Is the past tense for "sink," sank or sunk?

1 Answer
Jul 27, 2016

Answer:

I disagree with the previous answer. They are separate tenses used to express different meanings.

Explanation:

The principal parts of the verb "to sink" are actually "sink, sank, sunk": present tense, past tense, past participle.

Today I sink the ship. Present tense
Yesterday I sank the ship. Simple past tense
At various times in the past, I have sunk many ships. Compound past (not specific as to when these sinkings supposedly happened)

"Sank" is the simple past - something that happened at one specific past moment in time, sometimes called the Preterit.

"Sunk" is the past participle. It's used with the auxiliary verb "to have".

This verb is from the oldest period of English language development. It's an "inflected" verb, which means it changes its internal spelling as it goes through the tenses.

Past tenses and past participles of verbs from a more modern period of English end in "-ed", such as "worked", "talked" and others: "work, worked, worked", e.g.,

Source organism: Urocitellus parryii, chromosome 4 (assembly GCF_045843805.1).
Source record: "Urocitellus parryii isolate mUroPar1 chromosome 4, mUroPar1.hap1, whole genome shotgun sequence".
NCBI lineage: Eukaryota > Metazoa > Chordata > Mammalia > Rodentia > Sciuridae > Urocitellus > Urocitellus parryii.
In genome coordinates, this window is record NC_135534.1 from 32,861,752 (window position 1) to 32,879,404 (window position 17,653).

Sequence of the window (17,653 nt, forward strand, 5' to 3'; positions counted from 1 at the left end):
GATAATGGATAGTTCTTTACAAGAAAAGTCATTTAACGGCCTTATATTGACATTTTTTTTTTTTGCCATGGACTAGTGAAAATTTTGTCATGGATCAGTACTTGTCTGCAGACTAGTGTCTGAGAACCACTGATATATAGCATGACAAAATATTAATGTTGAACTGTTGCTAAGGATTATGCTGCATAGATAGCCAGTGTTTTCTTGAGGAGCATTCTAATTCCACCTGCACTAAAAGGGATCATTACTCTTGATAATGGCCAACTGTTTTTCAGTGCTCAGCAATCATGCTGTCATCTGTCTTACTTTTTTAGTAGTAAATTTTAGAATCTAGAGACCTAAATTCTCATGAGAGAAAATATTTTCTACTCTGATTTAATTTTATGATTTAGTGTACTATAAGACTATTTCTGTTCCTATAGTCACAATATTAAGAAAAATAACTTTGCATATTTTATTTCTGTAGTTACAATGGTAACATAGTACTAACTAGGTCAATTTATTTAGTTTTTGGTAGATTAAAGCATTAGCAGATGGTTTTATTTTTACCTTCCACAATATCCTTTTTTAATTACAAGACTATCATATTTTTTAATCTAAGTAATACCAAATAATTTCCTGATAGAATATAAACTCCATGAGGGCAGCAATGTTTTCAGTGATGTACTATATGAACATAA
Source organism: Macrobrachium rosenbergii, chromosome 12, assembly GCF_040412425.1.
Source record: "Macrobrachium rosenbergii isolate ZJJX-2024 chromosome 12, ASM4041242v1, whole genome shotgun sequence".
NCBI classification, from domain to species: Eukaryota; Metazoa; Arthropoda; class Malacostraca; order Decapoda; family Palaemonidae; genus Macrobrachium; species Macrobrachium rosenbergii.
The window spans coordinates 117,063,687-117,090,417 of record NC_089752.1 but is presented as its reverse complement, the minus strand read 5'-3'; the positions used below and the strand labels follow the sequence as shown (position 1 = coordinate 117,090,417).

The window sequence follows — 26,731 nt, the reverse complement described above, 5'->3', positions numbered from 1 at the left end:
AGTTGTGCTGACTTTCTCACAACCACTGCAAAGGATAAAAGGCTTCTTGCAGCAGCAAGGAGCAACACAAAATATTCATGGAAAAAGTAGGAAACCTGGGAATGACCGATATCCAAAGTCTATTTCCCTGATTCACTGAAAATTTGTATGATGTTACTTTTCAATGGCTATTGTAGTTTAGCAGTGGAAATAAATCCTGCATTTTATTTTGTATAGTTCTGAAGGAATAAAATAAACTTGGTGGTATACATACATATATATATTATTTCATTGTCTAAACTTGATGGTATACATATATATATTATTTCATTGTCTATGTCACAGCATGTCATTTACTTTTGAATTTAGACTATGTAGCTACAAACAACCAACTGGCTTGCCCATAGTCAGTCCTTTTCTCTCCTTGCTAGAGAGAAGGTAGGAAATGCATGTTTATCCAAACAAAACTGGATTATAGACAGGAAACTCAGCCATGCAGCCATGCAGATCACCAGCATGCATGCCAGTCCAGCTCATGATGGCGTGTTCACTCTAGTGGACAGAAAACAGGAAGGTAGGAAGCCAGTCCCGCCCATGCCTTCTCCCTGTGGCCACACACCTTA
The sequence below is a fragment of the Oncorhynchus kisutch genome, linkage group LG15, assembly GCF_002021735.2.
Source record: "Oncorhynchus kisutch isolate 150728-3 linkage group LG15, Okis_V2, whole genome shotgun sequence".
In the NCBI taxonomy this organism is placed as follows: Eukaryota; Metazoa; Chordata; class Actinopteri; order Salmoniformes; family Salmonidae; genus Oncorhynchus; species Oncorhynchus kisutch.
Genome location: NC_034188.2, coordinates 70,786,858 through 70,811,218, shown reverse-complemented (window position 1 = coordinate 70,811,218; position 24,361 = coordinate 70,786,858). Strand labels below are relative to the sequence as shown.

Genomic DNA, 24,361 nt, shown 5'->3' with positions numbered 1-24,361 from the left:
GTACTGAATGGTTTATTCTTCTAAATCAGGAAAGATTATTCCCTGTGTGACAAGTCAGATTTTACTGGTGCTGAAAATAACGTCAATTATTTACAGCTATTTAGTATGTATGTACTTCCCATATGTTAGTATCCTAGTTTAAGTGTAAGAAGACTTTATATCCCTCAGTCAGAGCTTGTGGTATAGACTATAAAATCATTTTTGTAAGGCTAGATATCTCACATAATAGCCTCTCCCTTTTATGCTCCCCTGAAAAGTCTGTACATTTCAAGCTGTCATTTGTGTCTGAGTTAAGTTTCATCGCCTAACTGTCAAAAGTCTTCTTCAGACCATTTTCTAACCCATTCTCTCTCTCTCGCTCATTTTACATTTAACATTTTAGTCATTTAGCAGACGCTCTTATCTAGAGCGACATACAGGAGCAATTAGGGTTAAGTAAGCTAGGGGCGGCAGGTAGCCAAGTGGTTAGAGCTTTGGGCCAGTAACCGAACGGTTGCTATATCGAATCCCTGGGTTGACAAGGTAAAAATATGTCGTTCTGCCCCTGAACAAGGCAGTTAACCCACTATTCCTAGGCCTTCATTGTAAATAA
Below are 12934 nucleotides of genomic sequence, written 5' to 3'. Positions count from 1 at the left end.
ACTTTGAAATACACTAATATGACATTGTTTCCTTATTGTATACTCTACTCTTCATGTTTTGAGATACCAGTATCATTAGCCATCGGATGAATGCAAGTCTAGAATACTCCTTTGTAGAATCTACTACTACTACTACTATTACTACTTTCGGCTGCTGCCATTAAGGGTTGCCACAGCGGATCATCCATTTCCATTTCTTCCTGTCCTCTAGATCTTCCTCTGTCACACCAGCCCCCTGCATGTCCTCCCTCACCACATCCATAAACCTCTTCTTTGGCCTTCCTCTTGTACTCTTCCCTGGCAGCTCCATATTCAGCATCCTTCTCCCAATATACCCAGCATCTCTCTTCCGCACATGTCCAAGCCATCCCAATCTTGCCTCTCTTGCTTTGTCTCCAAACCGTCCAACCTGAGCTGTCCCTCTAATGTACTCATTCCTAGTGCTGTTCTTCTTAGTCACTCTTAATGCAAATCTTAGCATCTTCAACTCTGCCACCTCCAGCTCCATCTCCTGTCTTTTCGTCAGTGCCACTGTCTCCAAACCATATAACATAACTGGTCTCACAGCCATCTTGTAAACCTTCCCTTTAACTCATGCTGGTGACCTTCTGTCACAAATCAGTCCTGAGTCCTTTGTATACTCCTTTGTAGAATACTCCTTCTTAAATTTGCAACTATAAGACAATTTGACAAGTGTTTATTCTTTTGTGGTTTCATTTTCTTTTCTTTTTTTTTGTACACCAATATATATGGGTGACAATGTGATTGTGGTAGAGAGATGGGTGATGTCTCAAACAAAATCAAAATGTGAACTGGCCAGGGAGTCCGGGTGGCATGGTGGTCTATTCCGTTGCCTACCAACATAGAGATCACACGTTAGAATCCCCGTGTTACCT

I currently work for a private company.
Last year, I worked for the government.
I have not ever worked for a non-profit.

"Sing, sang, sung" and drink, "drank, drunk" are other examples of inflected verbs from the Old English period.

Today I sing a song.
Yesterday I sang two songs.
By the time the week is over, I "will have sung" many songs.
"Will have sung" is the Future Perfect tense. "Sung" again is the past participle that is used with the auxiliary verb "to have" in the future tense.

Today, I drink.
Yesterday I drank.
I think I "have drunk" too much. (Non-specific compound past tense sometimes called the Imperfect.)

Barron's publishes a series of paperback books for just about every language called "501 Verbs". Probably there's a "201 Verbs", too. I'm sure there's one for English. It will have all the tenses spelled out for the most important verbs.

Connie